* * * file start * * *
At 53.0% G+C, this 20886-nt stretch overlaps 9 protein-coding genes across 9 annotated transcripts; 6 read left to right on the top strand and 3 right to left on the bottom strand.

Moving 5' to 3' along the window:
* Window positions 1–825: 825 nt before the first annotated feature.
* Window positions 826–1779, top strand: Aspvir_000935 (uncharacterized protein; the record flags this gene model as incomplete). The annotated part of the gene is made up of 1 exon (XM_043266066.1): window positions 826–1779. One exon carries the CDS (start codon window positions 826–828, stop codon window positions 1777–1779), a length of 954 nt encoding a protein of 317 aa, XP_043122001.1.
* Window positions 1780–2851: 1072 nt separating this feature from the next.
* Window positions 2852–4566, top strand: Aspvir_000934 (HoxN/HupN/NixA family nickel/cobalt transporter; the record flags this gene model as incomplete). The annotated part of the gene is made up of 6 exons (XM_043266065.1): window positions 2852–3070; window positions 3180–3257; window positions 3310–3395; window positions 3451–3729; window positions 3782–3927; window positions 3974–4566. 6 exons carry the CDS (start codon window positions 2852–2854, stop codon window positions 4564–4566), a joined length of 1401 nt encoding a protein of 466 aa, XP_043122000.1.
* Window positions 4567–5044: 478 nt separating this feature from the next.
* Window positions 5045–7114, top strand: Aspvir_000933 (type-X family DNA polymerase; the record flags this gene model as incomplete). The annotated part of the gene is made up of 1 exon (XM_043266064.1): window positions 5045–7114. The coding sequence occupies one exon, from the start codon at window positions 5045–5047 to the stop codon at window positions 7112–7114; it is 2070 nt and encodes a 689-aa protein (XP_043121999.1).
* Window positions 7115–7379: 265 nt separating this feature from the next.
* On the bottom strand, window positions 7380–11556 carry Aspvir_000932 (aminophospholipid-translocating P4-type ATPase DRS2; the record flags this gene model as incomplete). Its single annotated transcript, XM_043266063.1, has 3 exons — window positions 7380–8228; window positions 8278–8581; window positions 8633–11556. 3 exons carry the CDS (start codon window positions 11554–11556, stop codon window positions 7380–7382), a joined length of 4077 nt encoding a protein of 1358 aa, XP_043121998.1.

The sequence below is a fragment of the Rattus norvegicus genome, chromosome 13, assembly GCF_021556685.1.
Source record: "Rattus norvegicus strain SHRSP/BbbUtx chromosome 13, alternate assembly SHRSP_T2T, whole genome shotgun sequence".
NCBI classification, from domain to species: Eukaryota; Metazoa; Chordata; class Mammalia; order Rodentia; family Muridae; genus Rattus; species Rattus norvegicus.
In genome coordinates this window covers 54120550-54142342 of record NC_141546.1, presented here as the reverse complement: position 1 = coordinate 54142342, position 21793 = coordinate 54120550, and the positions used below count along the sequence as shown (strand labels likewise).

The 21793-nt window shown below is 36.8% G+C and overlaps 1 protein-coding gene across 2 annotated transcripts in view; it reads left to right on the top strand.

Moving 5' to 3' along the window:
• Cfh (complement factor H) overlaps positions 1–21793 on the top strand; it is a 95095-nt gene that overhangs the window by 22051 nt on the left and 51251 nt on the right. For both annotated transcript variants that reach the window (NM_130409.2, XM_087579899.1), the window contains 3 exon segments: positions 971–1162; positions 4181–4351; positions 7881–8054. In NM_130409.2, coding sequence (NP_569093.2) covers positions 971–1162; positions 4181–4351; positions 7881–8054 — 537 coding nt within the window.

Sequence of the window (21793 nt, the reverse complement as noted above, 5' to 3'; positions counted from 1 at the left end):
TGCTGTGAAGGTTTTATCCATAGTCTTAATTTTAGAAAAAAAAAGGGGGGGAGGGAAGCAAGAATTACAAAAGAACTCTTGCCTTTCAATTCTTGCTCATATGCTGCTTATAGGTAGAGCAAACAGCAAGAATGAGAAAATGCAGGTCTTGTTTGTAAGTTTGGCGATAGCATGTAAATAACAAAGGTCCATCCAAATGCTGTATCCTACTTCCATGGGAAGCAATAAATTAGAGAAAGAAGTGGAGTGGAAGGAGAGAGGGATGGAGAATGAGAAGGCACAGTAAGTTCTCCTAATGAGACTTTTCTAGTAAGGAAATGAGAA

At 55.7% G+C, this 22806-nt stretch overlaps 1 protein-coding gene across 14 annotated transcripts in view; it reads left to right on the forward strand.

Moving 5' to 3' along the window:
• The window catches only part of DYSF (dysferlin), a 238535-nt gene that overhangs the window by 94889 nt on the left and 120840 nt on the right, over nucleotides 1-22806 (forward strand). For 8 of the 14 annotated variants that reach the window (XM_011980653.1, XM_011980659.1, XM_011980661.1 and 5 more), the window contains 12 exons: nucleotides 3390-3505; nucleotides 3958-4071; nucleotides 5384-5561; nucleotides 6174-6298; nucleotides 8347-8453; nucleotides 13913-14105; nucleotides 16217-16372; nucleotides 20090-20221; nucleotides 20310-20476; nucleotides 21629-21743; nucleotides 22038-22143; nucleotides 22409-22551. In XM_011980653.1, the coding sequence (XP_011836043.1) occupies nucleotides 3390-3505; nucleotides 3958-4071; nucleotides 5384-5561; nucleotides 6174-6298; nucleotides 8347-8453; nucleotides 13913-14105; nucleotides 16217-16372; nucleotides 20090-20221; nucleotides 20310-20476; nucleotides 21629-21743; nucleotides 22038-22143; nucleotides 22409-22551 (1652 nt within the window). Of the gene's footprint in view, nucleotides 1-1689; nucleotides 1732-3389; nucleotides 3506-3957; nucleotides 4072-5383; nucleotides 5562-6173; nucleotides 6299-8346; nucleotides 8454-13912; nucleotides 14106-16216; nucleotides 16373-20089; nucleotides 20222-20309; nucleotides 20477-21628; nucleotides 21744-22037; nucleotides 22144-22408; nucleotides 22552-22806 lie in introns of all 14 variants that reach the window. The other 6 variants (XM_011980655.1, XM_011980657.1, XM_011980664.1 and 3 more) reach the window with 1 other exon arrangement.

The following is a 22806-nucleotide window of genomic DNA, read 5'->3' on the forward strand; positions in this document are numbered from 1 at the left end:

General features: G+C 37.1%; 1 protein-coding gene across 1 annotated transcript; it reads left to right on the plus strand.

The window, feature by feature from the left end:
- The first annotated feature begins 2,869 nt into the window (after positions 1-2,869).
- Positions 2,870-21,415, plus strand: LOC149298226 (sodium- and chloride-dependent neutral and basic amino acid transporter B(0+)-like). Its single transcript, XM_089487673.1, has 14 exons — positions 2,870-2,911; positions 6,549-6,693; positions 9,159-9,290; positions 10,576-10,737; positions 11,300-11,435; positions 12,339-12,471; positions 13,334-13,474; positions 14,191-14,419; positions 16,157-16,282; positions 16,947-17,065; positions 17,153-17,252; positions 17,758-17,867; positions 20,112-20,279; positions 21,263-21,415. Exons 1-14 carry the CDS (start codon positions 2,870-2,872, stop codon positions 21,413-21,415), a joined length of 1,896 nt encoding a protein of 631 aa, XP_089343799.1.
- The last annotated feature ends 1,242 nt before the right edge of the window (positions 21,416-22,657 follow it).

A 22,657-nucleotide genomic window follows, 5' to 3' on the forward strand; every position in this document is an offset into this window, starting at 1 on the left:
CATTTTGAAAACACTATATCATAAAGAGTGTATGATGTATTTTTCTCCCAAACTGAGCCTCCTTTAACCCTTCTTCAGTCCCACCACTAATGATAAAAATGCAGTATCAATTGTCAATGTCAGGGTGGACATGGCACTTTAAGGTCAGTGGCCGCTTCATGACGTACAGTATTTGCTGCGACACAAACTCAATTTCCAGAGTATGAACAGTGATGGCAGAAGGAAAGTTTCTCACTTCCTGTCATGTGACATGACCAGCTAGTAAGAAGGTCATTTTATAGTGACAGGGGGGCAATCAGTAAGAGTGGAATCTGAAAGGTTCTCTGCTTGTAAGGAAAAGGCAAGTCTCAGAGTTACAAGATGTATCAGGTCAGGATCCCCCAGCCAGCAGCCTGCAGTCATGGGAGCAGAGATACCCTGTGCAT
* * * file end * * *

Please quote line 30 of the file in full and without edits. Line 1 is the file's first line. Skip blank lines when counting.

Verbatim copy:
CATTTTGAAAACACTATATCATAAAGAGTGTATGATGTATTTTTCTCCCAAACTGAGCCTCCTTTAACCCTTCTTCAGTCCCACCACTAATGATAAAAATGCAGTATCAATTGTCAATGTCAGGGTGGACATGGCACTTTAAGGTCAGTGGCCGCTTCATGACGTACAGTATTTGCTGCGACACAAACTCAATTTCCAGAGTATGAACAGTGATGGCAGAAGGAAAGTTTCTCACTTCCTGTCATGTGACATGACCAGCTAGTAAGAAGGTCATTTTATAGTGACAGGGGGGCAATCAGTAAGAGTGGAATCTGAAAGGTTCTCTGCTTGTAAGGAAAAGGCAAGTCTCAGAGTTACAAGATGTATCAGGTCAGGATCCCCCAGCCAGCAGCCTGCAGTCATGGGAGCAGAGATACCCTGTGCAT